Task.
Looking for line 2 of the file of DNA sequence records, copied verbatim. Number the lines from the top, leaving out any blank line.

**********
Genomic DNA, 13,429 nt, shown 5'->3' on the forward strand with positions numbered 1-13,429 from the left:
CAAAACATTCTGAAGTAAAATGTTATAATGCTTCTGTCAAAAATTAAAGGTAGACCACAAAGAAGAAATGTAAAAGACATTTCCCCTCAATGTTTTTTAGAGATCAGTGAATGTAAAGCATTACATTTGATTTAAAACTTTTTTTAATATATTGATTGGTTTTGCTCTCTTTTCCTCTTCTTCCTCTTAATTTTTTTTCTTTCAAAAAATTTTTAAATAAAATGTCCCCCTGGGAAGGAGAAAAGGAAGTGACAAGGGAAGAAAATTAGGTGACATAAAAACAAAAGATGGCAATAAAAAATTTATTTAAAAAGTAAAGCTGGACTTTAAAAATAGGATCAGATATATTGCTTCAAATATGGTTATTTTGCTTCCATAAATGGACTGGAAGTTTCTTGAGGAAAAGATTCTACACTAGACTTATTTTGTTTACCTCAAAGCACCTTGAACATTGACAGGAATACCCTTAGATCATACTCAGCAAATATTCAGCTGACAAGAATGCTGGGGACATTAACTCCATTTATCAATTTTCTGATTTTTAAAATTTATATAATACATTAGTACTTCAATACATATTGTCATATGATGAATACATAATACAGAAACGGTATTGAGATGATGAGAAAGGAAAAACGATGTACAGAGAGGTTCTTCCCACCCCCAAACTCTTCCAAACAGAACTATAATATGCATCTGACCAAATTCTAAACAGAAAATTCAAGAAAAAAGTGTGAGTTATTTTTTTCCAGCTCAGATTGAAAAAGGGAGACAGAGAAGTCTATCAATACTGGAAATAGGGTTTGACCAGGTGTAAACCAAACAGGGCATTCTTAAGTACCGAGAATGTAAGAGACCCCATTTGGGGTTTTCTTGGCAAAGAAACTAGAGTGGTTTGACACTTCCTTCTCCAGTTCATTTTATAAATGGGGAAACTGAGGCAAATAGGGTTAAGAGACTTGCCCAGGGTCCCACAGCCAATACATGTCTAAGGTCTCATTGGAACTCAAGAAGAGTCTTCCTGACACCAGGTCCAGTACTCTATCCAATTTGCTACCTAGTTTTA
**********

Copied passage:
CAAAACATTCTGAAGTAAAATGTTATAATGCTTCTGTCAAAAATTAAAGGTAGACCACAAAGAAGAAATGTAAAAGACATTTCCCCTCAATGTTTTTTAGAGATCAGTGAATGTAAAGCATTACATTTGATTTAAAACTTTTTTTAATATATTGATTGGTTTTGCTCTCTTTTCCTCTTCTTCCTCTTAATTTTTTTTCTTTCAAAAAATTTTTAAATAAAATGTCCCCCTGGGAAGGAGAAAAGGAAGTGACAAGGGAAGAAAATTAGGTGACATAAAAACAAAAGATGGCAATAAAAAATTTATTTAAAAAGTAAAGCTGGACTTTAAAAATAGGATCAGATATATTGCTTCAAATATGGTTATTTTGCTTCCATAAATGGACTGGAAGTTTCTTGAGGAAAAGATTCTACACTAGACTTATTTTGTTTACCTCAAAGCACCTTGAACATTGACAGGAATACCCTTAGATCATACTCAGCAAATATTCAGCTGACAAGAATGCTGGGGACATTAACTCCATTTATCAATTTTCTGATTTTTAAAATTTATATAATACATTAGTACTTCAATACATATTGTCATATGATGAATACATAATACAGAAACGGTATTGAGATGATGAGAAAGGAAAAACGATGTACAGAGAGGTTCTTCCCACCCCCAAACTCTTCCAAACAGAACTATAATATGCATCTGACCAAATTCTAAACAGAAAATTCAAGAAAAAAGTGTGAGTTATTTTTTTCCAGCTCAGATTGAAAAAGGGAGACAGAGAAGTCTATCAATACTGGAAATAGGGTTTGACCAGGTGTAAACCAAACAGGGCATTCTTAAGTACCGAGAATGTAAGAGACCCCATTTGGGGTTTTCTTGGCAAAGAAACTAGAGTGGTTTGACACTTCCTTCTCCAGTTCATTTTATAAATGGGGAAACTGAGGCAAATAGGGTTAAGAGACTTGCCCAGGGTCCCACAGCCAATACATGTCTAAGGTCTCATTGGAACTCAAGAAGAGTCTTCCTGACACCAGGTCCAGTACTCTATCCAATTTGCTACCTAGTTTTA